At the age of thirty-nine, Sarah Kowalski heard her biological clock ticking, loudly. A single woman harboring a deep ambivalence about motherhood, Kowalski needed to decide once and for all: Did she want a baby or not? More importantly, with no partner on the horizon, did she want to have a baby alone? Once she revised her idea of motherhood—from an experience she would share with a partner to a journey she would embark upon alone—the answer came up a resounding Yes. After exploring her options, Kowalski chose to conceive using a sperm donor, but her plan stopped short when a doctor declared her infertile. How far would she go to make motherhood a reality? Kowalski catapulted herself into a diligent regimen of herbs, Qigong, meditation, acupuncture, and more, in a quest to improve her chances of conception. Along the way, she delved deep into spiritual healing practices, facing down demons of self-doubt and self-hatred, ultimately discovering an unconventional path to parenthood. In the end, to become a mother, Kowalski did everything she said she would never do. And she wouldn't change a thing. A story of personal triumph and unconditional love, Motherhood Reimagined reveals what happens when we release what's expected and embrace what's possible.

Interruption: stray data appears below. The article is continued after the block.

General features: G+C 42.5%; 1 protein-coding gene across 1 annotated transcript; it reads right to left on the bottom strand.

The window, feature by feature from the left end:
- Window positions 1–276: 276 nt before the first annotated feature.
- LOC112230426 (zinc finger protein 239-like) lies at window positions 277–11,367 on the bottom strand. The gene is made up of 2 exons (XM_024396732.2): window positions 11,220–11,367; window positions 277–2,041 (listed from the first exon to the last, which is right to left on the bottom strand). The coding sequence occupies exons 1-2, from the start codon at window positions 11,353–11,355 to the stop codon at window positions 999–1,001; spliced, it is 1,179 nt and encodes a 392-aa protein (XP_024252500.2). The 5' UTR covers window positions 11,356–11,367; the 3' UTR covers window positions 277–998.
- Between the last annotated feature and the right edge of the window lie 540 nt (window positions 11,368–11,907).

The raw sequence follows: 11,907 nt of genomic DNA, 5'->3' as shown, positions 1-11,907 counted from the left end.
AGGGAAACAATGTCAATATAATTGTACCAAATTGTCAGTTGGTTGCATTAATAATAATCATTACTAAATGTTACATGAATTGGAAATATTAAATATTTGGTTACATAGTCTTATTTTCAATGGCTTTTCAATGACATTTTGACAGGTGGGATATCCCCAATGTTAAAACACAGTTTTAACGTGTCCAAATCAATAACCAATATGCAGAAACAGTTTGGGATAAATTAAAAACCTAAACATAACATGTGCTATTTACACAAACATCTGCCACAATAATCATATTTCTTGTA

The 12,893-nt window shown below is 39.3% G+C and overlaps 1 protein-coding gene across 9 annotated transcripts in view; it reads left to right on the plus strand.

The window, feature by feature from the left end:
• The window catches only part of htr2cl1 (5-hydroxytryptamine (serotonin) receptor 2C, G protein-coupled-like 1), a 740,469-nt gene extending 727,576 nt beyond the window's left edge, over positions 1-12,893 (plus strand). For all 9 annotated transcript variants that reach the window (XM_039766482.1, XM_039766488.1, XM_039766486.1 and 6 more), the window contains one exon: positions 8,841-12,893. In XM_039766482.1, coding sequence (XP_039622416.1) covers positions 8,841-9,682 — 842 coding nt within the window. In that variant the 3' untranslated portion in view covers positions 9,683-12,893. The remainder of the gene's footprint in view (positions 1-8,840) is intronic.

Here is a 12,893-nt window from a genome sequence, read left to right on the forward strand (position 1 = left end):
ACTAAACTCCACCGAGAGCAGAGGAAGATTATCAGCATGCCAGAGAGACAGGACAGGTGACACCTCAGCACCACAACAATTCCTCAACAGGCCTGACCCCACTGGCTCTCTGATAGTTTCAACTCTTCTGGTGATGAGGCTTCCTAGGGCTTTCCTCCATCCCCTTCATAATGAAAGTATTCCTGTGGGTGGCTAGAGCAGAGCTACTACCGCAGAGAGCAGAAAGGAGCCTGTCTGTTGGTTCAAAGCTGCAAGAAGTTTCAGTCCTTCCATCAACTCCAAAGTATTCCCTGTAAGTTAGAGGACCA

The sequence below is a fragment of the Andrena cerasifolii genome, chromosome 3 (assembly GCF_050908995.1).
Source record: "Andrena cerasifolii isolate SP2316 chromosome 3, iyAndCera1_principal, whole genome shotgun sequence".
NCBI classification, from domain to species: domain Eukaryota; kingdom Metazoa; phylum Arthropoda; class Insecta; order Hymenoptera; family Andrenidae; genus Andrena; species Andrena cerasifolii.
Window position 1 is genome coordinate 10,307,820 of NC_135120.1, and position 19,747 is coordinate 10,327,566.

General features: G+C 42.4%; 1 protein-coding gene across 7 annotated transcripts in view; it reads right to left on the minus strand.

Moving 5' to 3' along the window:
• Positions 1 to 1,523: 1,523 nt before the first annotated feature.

Transit

A Novel

Author: Rachel Cusk

Publisher: Farrar, Straus and Giroux

ISBN: 0374714576

Category: Fiction

Page: 272

View: 8215

The stunning second novel of a trilogy that began with Outline, one of The New York Times Book Review’s ten best books of 2015 In the wake of her family’s collapse, a writer and her two young sons move to London. The process of this upheaval is the catalyst for a number of transitions—personal, moral, artistic, and practical—as she endeavors to construct a new reality for herself and her children. In the city, she is made to confront aspects of living that she has, until now, avoided, and to consider questions of vulnerability and power, death and renewal, in what becomes her struggle to reattach herself to, and believe in, life. Filtered through the impersonal gaze of its keenly intelligent protagonist, Transit sees Rachel Cusk delve deeper into the themes first raised in her critically acclaimed novel Outline and offers up a penetrating and moving reflection on childhood and fate, the value of suffering, the moral problems of personal responsibility, and the mystery of change. In this second book of a precise, short, yet epic cycle, Cusk describes the most elemental experiences, the liminal qualities of life. She captures with unsettling restraint and honesty the longing to both inhabit and flee one’s life, and the wrenching ambivalence animating our desire to feel real.

Arlington Park

A Novel

Author: Rachel Cusk

Publisher: Farrar, Straus and Giroux

ISBN: 1429952024

Category: Fiction

Page: 256

View: 6721